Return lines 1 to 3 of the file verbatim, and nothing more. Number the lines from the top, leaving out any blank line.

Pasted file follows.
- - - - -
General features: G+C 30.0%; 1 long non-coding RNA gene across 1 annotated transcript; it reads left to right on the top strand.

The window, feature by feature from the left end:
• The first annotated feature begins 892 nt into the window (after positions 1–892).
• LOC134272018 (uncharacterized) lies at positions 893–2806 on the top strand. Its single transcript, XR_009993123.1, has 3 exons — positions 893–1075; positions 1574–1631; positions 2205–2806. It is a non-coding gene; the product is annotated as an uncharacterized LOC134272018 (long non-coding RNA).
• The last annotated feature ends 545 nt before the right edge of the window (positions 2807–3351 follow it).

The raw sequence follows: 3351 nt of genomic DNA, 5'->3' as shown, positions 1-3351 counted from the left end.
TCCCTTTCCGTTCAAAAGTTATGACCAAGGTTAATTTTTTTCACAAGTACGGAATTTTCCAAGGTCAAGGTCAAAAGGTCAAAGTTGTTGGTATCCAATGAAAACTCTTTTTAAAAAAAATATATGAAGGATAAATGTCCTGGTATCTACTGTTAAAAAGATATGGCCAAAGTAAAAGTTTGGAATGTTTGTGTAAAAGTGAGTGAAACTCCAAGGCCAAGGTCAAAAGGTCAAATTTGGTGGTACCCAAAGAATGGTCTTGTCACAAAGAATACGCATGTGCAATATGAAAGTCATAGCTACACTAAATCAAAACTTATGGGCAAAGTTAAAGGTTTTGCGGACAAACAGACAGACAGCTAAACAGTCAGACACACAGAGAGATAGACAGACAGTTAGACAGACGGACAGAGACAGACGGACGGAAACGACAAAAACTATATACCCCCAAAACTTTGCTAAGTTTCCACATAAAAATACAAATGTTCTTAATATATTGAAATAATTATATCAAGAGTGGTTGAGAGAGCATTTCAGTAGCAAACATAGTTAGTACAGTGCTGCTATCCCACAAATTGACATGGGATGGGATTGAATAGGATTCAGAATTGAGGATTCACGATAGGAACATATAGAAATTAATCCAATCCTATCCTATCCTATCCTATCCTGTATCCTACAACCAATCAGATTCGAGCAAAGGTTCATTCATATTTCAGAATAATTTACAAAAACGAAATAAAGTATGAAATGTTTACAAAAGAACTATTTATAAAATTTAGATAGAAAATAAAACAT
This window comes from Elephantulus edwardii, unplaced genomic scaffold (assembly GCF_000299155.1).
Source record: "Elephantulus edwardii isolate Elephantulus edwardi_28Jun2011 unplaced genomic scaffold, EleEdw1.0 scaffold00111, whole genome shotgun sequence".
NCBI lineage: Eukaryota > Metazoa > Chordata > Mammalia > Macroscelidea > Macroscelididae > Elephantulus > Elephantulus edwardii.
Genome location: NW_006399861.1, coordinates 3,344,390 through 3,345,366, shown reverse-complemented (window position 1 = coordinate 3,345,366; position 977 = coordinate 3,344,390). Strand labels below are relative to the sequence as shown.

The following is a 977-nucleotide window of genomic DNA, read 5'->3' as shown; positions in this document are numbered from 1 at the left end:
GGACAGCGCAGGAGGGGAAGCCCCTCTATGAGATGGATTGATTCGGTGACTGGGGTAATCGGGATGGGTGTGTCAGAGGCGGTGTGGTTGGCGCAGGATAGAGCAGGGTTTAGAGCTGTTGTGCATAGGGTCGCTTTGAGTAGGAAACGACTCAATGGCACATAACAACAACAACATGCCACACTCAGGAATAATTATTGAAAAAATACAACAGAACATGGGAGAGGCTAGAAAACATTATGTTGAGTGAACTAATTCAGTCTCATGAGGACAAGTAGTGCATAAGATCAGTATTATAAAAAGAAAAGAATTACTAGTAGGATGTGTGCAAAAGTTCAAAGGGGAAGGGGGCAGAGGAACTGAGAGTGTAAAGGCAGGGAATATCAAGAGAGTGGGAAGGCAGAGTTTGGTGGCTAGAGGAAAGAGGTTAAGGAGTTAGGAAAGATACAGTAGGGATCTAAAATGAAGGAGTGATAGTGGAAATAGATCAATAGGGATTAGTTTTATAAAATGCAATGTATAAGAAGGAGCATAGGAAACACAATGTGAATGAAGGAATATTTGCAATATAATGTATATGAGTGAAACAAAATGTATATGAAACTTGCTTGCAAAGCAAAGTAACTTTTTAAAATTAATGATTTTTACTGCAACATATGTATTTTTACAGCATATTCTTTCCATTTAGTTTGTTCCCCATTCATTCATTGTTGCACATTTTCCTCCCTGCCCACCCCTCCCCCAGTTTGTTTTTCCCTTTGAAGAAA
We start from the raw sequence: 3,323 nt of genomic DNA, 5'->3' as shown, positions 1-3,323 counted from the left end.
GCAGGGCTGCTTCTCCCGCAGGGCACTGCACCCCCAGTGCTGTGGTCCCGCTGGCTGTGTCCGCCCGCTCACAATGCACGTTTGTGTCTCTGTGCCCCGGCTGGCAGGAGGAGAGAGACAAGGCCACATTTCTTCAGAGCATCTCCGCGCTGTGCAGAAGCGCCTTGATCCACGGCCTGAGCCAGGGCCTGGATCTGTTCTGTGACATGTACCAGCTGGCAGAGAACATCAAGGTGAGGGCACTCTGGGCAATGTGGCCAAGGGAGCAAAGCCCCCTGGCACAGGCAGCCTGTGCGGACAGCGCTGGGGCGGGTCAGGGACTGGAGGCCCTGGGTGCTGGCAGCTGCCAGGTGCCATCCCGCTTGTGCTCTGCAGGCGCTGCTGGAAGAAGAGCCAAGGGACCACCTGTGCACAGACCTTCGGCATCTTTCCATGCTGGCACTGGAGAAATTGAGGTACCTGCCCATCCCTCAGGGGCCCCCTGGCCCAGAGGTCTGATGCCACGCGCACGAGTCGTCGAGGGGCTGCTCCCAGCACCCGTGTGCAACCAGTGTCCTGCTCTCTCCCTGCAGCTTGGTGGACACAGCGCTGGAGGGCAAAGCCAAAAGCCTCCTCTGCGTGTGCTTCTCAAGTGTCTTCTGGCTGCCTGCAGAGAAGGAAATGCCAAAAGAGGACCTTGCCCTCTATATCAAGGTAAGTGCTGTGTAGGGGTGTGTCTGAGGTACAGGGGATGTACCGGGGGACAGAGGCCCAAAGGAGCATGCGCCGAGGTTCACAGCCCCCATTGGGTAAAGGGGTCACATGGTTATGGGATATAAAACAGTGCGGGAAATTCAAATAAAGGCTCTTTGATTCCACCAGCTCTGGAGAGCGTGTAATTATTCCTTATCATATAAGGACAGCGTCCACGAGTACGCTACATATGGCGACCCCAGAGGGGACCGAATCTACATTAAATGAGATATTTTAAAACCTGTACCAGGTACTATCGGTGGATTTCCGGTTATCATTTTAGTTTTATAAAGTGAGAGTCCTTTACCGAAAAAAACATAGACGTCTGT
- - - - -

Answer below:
General features: G+C 30.0%; 1 long non-coding RNA gene across 1 annotated transcript; it reads left to right on the top strand.

The window, feature by feature from the left end:
• The first annotated feature begins 892 nt into the window (after positions 1–892).